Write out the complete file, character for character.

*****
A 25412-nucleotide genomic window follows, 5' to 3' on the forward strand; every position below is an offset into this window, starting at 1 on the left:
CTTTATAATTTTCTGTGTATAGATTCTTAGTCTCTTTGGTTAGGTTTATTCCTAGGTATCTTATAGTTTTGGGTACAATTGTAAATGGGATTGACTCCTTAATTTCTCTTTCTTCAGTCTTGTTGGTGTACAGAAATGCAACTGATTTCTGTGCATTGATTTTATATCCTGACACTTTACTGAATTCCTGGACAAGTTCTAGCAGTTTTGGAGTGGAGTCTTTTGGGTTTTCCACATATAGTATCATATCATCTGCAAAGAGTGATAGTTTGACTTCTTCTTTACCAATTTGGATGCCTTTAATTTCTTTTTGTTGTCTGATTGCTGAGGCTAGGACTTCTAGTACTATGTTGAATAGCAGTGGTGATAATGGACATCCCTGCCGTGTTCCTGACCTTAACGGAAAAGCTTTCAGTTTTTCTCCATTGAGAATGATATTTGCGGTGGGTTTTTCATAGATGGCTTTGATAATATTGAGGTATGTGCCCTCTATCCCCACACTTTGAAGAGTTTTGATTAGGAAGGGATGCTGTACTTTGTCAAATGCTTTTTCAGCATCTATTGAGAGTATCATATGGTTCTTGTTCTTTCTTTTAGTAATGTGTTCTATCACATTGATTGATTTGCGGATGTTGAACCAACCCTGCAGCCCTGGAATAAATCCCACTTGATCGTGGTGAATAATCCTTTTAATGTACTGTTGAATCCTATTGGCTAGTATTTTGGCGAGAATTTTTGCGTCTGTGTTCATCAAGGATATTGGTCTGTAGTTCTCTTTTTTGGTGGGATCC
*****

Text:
A 25412-nucleotide genomic window follows, 5' to 3' on the forward strand; every position below is an offset into this window, starting at 1 on the left:
CTTTATAATTTTCTGTGTATAGATTCTTAGTCTCTTTGGTTAGGTTTATTCCTAGGTATCTTATAGTTTTGGGTACAATTGTAAATGGGATTGACTCCTTAATTTCTCTTTCTTCAGTCTTGTTGGTGTACAGAAATGCAACTGATTTCTGTGCATTGATTTTATATCCTGACACTTTACTGAATTCCTGGACAAGTTCTAGCAGTTTTGGAGTGGAGTCTTTTGGGTTTTCCACATATAGTATCATATCATCTGCAAAGAGTGATAGTTTGACTTCTTCTTTACCAATTTGGATGCCTTTAATTTCTTTTTGTTGTCTGATTGCTGAGGCTAGGACTTCTAGTACTATGTTGAATAGCAGTGGTGATAATGGACATCCCTGCCGTGTTCCTGACCTTAACGGAAAAGCTTTCAGTTTTTCTCCATTGAGAATGATATTTGCGGTGGGTTTTTCATAGATGGCTTTGATAATATTGAGGTATGTGCCCTCTATCCCCACACTTTGAAGAGTTTTGATTAGGAAGGGATGCTGTACTTTGTCAAATGCTTTTTCAGCATCTATTGAGAGTATCATATGGTTCTTGTTCTTTCTTTTAGTAATGTGTTCTATCACATTGATTGATTTGCGGATGTTGAACCAACCCTGCAGCCCTGGAATAAATCCCACTTGATCGTGGTGAATAATCCTTTTAATGTACTGTTGAATCCTATTGGCTAGTATTTTGGCGAGAATTTTTGCGTCTGTGTTCATCAAGGATATTGGTCTGTAGTTCTCTTTTTTGGTGGGATCC